You can think of what’s going on here as being similar to what’s gone on with swimbaits on the west coast. For the longest time, swimbaits were a local phenomena, designed, developed, locally-made and used on the west coast as an effective way to catch the bass there. Of course, we see today that swimbaits work everywhere, not just California.

Likewise, balsa crankbaits made in and used across the southeast, have been local favorites for the longest time.

But as we’ve found with swimbaits, these balsa crankbaits (and now the ima Shaker) will also work everywhere, not just in the local region, but everywhere across the USA.

As a Bassmaster Elite Series pro, including all the places I’ve traveled, all the water I’ve fished across the country, 95% of the places I’ve been from coast to coast and border to border, these balsa crankbaits (and now the ima Shaker) have worked for me.

And I can tell you that there isn’t a Bassmaster Elite pro who I know who doesn’t have a box full of flat-sided, hand-made custom balsa crankbaits on his boat, ready to use at every event across the country. These are baits that are hard to get, that have taken years for many of the pros to amass the boxfuls they’ve got. Every pro has them and knows that at any time or any place, flat-sided balsa crankbaits can prove effective.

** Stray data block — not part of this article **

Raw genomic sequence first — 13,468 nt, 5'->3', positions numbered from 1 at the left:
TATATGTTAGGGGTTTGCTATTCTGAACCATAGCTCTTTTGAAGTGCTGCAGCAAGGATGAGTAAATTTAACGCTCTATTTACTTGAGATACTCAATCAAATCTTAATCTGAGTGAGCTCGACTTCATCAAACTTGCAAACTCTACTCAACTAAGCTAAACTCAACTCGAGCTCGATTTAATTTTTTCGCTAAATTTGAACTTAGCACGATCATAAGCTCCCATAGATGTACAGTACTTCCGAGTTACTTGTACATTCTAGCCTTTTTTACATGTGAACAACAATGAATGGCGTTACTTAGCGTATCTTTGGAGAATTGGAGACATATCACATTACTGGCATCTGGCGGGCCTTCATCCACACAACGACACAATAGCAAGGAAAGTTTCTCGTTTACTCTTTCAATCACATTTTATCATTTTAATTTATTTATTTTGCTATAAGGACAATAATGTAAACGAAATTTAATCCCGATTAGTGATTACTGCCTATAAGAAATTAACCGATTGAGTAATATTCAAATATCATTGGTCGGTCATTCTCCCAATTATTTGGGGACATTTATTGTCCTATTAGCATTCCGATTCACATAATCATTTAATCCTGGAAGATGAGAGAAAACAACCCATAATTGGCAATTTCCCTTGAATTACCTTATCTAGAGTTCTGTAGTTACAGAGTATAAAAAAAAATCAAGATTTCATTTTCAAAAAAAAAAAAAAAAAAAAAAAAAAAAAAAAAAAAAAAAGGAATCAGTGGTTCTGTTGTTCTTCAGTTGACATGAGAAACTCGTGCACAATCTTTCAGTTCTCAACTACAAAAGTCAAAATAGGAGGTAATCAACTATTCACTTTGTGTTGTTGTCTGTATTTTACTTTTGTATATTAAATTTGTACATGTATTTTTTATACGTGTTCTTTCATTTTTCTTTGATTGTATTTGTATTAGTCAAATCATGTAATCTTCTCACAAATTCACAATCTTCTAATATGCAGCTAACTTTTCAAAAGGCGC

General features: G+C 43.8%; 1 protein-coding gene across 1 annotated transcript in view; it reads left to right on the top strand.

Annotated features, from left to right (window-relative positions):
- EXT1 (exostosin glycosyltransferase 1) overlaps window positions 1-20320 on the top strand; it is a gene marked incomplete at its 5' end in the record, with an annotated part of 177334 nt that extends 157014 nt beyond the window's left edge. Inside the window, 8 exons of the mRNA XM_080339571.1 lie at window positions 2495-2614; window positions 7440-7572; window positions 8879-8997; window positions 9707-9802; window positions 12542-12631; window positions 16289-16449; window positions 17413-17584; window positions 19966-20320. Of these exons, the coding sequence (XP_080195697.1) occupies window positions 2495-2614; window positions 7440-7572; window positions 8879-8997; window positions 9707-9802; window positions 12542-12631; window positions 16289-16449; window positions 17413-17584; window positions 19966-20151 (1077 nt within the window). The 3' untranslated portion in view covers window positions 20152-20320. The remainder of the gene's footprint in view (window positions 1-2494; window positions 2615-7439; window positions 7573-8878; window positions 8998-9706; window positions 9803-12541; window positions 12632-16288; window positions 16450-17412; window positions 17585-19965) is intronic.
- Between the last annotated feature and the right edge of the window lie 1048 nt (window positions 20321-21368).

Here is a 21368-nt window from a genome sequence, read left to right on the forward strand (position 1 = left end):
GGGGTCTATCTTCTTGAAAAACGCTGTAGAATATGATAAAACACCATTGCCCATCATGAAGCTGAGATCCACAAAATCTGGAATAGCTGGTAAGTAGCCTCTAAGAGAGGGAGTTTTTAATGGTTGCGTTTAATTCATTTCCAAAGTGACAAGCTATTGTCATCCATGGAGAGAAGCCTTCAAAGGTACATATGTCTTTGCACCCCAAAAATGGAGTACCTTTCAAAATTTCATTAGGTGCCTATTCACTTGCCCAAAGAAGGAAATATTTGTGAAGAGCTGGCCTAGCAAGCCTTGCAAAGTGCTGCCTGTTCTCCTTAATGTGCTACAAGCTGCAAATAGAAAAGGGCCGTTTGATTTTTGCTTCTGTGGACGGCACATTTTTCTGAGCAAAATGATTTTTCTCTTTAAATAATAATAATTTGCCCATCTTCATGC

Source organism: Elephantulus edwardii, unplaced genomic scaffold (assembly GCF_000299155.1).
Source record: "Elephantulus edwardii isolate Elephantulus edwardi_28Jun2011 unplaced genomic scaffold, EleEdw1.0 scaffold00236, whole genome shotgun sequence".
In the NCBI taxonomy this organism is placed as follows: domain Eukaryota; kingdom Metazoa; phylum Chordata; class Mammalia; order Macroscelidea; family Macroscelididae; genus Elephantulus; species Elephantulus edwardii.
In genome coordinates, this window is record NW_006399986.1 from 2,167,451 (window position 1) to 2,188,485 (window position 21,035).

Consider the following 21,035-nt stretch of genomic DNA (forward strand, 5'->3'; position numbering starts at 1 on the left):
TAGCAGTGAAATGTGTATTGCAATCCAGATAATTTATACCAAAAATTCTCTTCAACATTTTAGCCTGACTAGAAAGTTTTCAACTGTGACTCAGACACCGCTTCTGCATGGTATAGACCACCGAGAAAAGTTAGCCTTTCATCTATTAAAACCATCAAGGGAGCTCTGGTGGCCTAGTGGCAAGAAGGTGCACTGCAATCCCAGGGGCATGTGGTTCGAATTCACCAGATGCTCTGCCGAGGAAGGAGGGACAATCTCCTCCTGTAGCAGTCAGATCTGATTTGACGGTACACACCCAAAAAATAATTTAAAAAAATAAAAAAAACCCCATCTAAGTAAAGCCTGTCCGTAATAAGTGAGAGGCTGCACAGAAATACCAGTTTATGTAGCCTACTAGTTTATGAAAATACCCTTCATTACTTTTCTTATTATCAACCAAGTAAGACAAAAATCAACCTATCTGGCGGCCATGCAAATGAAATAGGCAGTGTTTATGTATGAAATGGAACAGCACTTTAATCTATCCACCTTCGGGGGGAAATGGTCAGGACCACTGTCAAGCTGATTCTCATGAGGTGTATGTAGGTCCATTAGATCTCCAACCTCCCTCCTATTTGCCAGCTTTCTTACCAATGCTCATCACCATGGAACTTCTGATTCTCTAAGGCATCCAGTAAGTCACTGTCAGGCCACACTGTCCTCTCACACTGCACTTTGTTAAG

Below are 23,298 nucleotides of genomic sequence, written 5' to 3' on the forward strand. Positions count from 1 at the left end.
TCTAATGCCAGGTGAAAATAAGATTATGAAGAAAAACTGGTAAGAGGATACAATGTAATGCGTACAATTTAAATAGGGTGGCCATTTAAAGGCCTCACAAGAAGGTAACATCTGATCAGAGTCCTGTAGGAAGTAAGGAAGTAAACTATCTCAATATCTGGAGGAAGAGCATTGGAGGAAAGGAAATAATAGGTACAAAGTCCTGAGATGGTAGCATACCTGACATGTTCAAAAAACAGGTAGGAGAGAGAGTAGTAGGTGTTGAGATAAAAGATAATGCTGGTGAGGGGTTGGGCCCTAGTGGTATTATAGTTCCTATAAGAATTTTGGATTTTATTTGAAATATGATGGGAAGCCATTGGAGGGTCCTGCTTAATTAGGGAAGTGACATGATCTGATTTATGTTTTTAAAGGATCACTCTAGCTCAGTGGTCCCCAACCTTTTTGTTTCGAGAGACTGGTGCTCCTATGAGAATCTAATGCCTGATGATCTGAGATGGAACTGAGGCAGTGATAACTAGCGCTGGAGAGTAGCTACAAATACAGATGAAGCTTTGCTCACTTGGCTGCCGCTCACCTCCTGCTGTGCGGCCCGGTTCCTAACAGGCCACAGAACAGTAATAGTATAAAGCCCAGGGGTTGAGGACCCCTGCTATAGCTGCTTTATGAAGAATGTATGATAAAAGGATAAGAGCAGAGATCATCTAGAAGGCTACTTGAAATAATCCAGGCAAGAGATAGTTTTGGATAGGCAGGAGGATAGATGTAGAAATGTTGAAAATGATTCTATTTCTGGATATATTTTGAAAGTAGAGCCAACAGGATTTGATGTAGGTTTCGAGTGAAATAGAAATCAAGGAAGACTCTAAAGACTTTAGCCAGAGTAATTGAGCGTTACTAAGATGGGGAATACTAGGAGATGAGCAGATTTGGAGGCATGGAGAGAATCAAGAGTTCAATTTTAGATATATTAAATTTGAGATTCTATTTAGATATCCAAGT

Introducing the ima Shaker

Now that I’ve gotten you interested to try balsa crankbaits, let me tell you that the new ima Shaker is an improvement upon and replacement for a certain kind of balsa bait – the flat-sided crankbait.

The flat-sided balsa bait gained a following in the Tennessee/Alabama market years ago. It’s real strong on the Tennessee River chain, and also on Ohio River system, where they seriously refined the trend of the smaller flat-sided baits to imitate smaller shad so prevalent there. Over time, this flat-sided crank spread throughout the southeast market.

The ima Shaker is the very latest flat-sided crank that matches this most common smaller size of shad.